As Napoleon knew, it is only a poet who can give a people such inspiration.

Poetry is the most powerful form of rhetoric, a form which goes beyond ordinary rhetoric in that it shapes the men on whom the statesman's rhetoric can work. The philosopher cannot move nations; he speaks only to a few. The poet can take the philosopher's understanding and translate it into images which touch the deepest passions and cause men to know without knowing that they know. Aristotle's description of heroic virtue means nothing to men in general, but Homer's incarnation of that virtue in the Greeks and Trojans is unforgettable. This desire to depict the truth about man and to make other men fulfill that truth is what raises poetry to its greatest heights in the epic and the drama. Poetry takes on its significance, in both its content and its uses, from the political nobility of the poet. Poetry is not autonomous; its life is infused by its attachment to the same objects which motivate the best of acting men.

The poet's task is a double one—to understand the things he wishes to represent and to understand the audience to which he speaks. He must know about the truly permanent human problems; otherwise his works will be slight and passing. There must be parallelism between what he speaks of and the most vital concerns of his audience; without that, his works will be mere tributes to the virtuosity of his techniques. In the great work, one is unaware of the technique and even of the artist; one is only conscious that the means are perfectly appropriate to the ends. The beauty of the words is but a reflection of the beauty of the thing; the poet is immersed in the thing, which is the only source of true beauty. And he must know what to touch in his audience. A photograph of a man does not usually convey the character of a man; that is grasped in certain traits which may rarely be seen. The painter can abstract all that is not essential to that impression, and he knows how the eye of the viewer will see the man. Certain illusions are often necessary to see the man as he really is; the sense of reality is transmitted in a medium of unreality. So the poet, too, must know how to play on his audience, how to transform its vision while taking it for what it is. That audience is a complex animal made up of many levels. To each he must speak, appealing to the simple souls as well as to the subtle. Thus, his poem is complex and has many levels, just as does the audience; it is designed first for the conventional order composed of aristocracy and commoners, but more profoundly for the natural order composed of those who understand and those who do not. The poet knows the characters of men from both looking at them and speaking to them. That is why the intelligent man takes him seriously; he has a kind of experience with men that the practitioner of no other art or science possesses.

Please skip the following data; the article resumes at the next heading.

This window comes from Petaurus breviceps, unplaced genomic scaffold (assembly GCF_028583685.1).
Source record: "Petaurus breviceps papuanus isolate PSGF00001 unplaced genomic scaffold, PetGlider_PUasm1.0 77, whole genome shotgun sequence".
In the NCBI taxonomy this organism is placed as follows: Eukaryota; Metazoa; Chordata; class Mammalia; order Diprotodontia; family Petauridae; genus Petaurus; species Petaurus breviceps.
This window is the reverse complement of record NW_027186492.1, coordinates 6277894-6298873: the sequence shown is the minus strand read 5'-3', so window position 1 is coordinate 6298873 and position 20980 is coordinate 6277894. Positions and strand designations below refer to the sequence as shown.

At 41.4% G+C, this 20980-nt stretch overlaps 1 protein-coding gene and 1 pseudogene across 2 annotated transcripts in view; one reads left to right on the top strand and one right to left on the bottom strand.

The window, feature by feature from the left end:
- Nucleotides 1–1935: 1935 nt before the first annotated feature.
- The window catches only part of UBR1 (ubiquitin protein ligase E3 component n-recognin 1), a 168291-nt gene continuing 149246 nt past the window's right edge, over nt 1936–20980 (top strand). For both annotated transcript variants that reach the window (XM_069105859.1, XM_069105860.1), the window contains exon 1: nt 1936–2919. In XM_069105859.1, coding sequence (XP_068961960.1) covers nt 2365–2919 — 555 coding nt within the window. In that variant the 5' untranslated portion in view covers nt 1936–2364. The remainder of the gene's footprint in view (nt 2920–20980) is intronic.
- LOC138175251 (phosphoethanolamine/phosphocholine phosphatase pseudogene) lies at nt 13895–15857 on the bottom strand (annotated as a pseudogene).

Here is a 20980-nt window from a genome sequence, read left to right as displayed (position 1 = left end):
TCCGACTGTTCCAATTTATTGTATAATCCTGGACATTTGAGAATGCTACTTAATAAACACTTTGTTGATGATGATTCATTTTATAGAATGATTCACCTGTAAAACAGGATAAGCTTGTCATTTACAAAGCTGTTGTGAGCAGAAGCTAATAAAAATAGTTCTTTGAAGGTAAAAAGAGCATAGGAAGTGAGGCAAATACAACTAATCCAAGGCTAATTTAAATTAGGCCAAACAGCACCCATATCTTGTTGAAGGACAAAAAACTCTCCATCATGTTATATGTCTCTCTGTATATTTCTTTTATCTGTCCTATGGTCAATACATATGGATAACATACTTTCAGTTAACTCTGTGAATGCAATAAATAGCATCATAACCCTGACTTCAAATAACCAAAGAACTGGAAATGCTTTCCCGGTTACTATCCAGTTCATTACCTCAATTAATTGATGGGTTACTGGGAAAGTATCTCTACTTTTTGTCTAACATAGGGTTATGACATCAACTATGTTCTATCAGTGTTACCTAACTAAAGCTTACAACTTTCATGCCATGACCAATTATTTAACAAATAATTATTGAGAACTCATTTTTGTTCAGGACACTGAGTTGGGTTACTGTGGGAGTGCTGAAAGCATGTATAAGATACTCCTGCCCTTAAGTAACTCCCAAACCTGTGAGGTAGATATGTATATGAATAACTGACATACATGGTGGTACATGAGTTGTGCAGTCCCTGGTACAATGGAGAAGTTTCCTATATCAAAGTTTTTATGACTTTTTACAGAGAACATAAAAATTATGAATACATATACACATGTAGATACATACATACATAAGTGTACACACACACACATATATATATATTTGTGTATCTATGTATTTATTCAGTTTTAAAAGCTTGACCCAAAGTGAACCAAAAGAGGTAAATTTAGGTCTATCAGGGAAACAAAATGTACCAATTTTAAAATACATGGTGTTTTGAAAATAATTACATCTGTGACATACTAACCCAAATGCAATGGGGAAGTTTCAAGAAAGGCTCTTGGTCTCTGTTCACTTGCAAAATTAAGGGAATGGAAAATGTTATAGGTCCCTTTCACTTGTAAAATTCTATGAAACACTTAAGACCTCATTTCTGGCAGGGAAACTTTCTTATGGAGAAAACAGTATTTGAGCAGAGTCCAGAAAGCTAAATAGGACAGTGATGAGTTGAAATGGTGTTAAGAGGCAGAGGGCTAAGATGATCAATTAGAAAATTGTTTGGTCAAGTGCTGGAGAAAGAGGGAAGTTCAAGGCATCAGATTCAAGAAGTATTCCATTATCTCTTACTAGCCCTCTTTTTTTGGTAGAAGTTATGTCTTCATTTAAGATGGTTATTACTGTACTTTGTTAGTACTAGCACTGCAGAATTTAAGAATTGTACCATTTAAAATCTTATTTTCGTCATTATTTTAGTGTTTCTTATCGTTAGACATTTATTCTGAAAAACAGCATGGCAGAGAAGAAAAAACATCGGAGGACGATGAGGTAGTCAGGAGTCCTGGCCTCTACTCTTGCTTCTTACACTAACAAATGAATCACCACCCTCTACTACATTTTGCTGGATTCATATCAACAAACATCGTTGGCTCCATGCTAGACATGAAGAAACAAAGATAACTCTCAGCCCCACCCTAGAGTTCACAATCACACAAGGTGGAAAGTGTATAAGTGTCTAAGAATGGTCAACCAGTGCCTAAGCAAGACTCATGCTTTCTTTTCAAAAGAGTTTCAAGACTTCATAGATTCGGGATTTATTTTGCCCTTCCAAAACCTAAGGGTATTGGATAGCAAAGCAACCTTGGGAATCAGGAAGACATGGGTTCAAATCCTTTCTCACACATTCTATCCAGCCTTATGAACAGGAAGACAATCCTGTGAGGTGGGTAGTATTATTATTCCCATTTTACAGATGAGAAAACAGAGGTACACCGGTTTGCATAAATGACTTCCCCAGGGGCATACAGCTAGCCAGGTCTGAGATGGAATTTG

The poet is an imitator of nature; he reproduces what he sees in the world, and it is only his preoccupation with that world which renders him a poet. He is not a creator, for that would mean that he makes something from nothing; were he to look only within himself, he would find a void—a void destined by nature itself to be filled with knowledge of the essential articulations of things. What distinguishes a good poet from a bad one is whether he has seen things as they are and learned to distinguish the superficial from the profound. In particular, poetry imitates man, and this means—according to the classical tradition which I am elaborating—his virtues and his vices. A man is most what he is as a result of what he does; a man is known, not simply by his existence, but by the character of his actions—liberal or greedy, courageous or cowardly, frank or sly, moderate or profligate. Since these qualities produce happiness or misery, they are of enduring interest to human beings. Hence they are the specific subject matter of poetry. Passions, feelings, and the whole realm of the psychological are secondary. This is because feelings are properly related to certain kinds of action and to the virtues which control such action; they are formless when considered by themselves. Jealousy and ambition have to do with love and politics and gain their particular qualities from the particular objects to which they are directed and the particular men who feel them; therefore, the primary concern of the poet is with the various kinds of human action. The plot, the story of a series of actions which leads to prosperity or misfortune, is the soul of the play and that which guides all else, including the portrayal of psychological affections.

Human virtues and vices can be said to be defined primarily in political terms. Civil society and its laws define what is good and bad, and its education forms the citizens. The character of life is decisively influenced by the character of the regime under which a man lives, and it is the regime that encourages or discourages the growth within it of the various human types. Any change in a way of life presupposes a change in the political, and it is by means of the political that the change must be effected. It is in their living together that men develop their human potential, and it is the political regime which determines the goals and the arrangement of the life in common. Moreover, it is in ruling and being ruled, in the decisions concerning war and peace, that men exercise their highest capacities. There may be situations in which men have no chance to be rulers, but, to the degree to which they are excluded from political life, they are less fully developed and satisfied. In political life, not only are the ordinary virtues projected on a larger screen, but totally new capacities are brought into play. The political provides the framework within which all that is human can develop itself; it attracts the most interesting passions and the most interesting men. Hence, the dramatist who wishes to represent man most perfectly will usually choose political heroes. Because of his artistic freedom, he can paint his figures more characteristically, less encumbered by fortuitous traits, than can a historian.